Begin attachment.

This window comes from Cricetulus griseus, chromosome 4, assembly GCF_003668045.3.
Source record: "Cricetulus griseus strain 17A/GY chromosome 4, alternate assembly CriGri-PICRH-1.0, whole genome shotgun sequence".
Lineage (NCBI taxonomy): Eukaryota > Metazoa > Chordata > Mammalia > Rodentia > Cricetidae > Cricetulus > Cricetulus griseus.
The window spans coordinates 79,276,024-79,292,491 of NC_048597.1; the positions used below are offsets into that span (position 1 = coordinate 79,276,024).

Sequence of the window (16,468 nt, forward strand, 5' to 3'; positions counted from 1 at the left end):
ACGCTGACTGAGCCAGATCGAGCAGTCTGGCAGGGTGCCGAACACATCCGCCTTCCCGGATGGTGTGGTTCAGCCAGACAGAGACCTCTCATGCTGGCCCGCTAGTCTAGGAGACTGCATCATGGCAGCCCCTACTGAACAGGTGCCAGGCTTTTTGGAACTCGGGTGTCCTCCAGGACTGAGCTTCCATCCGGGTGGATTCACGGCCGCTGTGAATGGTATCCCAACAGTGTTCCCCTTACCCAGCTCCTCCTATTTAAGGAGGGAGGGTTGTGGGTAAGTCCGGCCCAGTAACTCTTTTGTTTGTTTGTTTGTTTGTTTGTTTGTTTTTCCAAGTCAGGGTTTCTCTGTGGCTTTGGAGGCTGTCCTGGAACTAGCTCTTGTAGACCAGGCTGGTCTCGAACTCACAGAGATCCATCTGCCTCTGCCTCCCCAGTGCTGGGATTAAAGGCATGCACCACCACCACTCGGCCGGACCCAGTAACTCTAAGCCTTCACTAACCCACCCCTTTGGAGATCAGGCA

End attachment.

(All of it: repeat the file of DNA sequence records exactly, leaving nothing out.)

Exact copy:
This window comes from Cricetulus griseus, chromosome 4, assembly GCF_003668045.3.
Source record: "Cricetulus griseus strain 17A/GY chromosome 4, alternate assembly CriGri-PICRH-1.0, whole genome shotgun sequence".
Lineage (NCBI taxonomy): Eukaryota > Metazoa > Chordata > Mammalia > Rodentia > Cricetidae > Cricetulus > Cricetulus griseus.
The window spans coordinates 79,276,024-79,292,491 of NC_048597.1; the positions used below are offsets into that span (position 1 = coordinate 79,276,024).

Sequence of the window (16,468 nt, forward strand, 5' to 3'; positions counted from 1 at the left end):
ACGCTGACTGAGCCAGATCGAGCAGTCTGGCAGGGTGCCGAACACATCCGCCTTCCCGGATGGTGTGGTTCAGCCAGACAGAGACCTCTCATGCTGGCCCGCTAGTCTAGGAGACTGCATCATGGCAGCCCCTACTGAACAGGTGCCAGGCTTTTTGGAACTCGGGTGTCCTCCAGGACTGAGCTTCCATCCGGGTGGATTCACGGCCGCTGTGAATGGTATCCCAACAGTGTTCCCCTTACCCAGCTCCTCCTATTTAAGGAGGGAGGGTTGTGGGTAAGTCCGGCCCAGTAACTCTTTTGTTTGTTTGTTTGTTTGTTTGTTTGTTTTTCCAAGTCAGGGTTTCTCTGTGGCTTTGGAGGCTGTCCTGGAACTAGCTCTTGTAGACCAGGCTGGTCTCGAACTCACAGAGATCCATCTGCCTCTGCCTCCCCAGTGCTGGGATTAAAGGCATGCACCACCACCACTCGGCCGGACCCAGTAACTCTAAGCCTTCACTAACCCACCCCTTTGGAGATCAGGCA